Scripture for today: 1 John 1:9
One evening, while the famed evangelist D. L. Moody preached, a crime suspect on the run slipped into the anonymity of the crowd. Detective Todd B. Hall would have abandoned the chase had not the doorman, an ex-saloon keeper who knew them both, said, “If you will wait until the service is over I will help you to get him.”
Hall found a seat, sat transfixed, and later commented, “Mr. Moody was so plain in his delivery of the message that I was attracted by his earnest pleading. When through with his sermon I was forced to decide on Christ as my Savior. The Devil said I could not be a Christian and a detective . . . ”
After the service, the criminal forgotten, Hall went straight to City Hall “and told the Chief of Detectives and the men what I had made up my mind to do and live the life of a Christian, and asked them for sympathy as I had enough of the tough worldly life I was living.”
Arriving home later to his wife, Hall confessed unfaithfulness and begged for her forgiveness. “We then kneeled down and asked God to help me live the Christian life and be true. When I arose to my feet, to my surprise my wife ran up to me, throwing both her arms round my neck and kissing me said, ‘Nothing shall separate us. If you have made up your mind to live as a Christian I will live it with you and take Christ as my Savior.’”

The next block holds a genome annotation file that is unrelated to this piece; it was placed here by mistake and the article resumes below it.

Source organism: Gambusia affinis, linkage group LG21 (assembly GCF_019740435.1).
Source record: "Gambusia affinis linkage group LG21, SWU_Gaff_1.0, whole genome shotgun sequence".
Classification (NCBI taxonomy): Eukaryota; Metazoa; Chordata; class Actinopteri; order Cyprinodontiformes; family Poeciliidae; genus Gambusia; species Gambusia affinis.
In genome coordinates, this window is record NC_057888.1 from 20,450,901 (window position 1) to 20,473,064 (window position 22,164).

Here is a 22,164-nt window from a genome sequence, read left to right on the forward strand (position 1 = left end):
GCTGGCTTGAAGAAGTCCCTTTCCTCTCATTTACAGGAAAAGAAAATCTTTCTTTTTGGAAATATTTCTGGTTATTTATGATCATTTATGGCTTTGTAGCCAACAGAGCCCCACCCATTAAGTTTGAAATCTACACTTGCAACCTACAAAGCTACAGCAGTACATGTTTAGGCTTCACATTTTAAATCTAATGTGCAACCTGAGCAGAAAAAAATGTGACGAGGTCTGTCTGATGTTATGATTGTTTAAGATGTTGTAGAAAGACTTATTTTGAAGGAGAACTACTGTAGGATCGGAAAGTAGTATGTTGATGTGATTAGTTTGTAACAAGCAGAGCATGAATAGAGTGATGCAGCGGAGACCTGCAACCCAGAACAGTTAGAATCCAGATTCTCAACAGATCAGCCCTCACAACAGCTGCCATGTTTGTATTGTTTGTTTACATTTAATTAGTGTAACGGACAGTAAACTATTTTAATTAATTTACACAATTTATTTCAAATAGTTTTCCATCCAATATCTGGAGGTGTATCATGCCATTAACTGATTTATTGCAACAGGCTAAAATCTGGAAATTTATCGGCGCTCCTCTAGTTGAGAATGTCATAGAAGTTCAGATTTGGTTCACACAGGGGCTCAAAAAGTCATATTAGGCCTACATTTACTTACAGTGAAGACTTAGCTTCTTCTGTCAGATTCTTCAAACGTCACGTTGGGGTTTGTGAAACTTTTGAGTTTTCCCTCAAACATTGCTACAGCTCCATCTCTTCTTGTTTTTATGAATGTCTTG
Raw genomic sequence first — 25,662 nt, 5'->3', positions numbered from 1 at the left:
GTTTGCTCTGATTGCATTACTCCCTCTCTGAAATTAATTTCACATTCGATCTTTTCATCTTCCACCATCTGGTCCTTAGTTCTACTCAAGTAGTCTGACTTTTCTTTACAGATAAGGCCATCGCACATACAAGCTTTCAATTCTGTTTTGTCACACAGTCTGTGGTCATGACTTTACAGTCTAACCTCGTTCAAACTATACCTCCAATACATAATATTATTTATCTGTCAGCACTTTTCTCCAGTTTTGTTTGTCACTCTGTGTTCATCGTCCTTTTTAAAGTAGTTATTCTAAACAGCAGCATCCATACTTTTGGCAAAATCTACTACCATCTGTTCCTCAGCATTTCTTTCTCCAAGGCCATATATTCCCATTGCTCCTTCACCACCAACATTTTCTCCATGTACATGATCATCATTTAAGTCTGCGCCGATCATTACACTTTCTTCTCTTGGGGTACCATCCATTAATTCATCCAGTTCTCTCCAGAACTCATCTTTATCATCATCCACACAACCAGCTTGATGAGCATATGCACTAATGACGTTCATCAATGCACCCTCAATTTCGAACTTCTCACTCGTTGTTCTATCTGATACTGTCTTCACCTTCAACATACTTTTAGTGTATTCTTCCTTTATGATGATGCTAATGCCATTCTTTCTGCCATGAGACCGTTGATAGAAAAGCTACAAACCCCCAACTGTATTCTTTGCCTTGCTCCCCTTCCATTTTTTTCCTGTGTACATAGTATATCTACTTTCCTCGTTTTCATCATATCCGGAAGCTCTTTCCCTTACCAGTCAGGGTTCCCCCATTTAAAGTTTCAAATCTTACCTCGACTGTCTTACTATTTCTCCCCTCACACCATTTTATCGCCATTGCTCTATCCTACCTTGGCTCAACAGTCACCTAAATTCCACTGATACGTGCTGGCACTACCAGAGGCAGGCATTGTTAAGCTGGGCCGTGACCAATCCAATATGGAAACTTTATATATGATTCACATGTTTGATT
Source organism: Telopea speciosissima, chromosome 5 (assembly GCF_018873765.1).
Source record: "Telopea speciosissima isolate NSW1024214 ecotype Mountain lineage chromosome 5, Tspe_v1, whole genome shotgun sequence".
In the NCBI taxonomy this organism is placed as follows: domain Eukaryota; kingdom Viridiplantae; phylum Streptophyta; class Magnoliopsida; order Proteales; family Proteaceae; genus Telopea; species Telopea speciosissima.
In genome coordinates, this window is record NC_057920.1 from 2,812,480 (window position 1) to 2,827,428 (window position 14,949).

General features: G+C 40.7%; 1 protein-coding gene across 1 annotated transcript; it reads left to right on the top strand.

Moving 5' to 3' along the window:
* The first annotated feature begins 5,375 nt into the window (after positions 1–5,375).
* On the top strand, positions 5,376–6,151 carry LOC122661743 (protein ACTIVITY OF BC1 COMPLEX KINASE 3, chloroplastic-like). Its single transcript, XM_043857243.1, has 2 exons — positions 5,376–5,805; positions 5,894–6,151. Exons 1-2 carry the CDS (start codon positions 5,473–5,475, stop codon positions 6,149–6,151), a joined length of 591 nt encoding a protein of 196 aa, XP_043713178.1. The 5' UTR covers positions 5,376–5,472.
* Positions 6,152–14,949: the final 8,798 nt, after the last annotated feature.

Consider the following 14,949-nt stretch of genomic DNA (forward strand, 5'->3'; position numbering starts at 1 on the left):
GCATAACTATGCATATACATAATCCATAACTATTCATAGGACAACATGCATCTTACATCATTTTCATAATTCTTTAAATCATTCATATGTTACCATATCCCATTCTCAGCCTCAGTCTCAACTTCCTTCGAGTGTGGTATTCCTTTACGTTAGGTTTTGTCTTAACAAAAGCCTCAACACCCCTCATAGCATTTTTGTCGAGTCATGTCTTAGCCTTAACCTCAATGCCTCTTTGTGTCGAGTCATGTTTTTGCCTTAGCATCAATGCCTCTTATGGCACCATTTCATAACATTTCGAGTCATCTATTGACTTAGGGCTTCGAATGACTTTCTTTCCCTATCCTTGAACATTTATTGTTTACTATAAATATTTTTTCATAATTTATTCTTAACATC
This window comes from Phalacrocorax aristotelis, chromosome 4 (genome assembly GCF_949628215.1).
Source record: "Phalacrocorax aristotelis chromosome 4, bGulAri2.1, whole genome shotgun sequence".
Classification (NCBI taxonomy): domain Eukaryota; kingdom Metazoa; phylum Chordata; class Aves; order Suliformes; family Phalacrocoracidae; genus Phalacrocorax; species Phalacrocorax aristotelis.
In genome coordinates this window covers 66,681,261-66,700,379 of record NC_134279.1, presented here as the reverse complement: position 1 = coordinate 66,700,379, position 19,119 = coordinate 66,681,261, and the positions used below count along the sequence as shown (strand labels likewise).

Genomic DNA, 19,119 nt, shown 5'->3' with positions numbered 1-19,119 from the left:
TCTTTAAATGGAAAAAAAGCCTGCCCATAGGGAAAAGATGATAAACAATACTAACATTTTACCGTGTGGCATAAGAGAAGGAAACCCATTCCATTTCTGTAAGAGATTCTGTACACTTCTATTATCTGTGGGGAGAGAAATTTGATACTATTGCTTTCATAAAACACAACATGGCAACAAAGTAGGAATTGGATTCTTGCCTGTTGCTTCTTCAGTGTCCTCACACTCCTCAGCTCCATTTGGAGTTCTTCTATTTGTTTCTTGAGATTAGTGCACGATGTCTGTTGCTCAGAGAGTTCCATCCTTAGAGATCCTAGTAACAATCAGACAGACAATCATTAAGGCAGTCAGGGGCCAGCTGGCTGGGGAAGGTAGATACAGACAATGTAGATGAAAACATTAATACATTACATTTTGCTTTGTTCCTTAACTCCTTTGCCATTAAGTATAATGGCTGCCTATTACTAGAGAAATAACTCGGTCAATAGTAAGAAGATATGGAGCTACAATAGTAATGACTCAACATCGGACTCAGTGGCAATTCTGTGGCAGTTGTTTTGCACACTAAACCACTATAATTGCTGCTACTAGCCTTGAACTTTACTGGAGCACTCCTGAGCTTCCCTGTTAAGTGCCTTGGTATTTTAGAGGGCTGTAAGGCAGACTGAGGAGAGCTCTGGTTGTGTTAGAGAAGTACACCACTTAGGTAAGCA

“Oh what a happy family ours has been,” Hall said later, “and what comfort has come to our lives. . . For twenty years by the grace of God I have been kept in that sweet life being still in the detectives’ office and have been a blessing to many poor fellows who have been arrested by me, telling them what Mr. Moody told me.”
Guilt is good if it leads to forgiveness and restoration – with others, of course, but most importantly with God.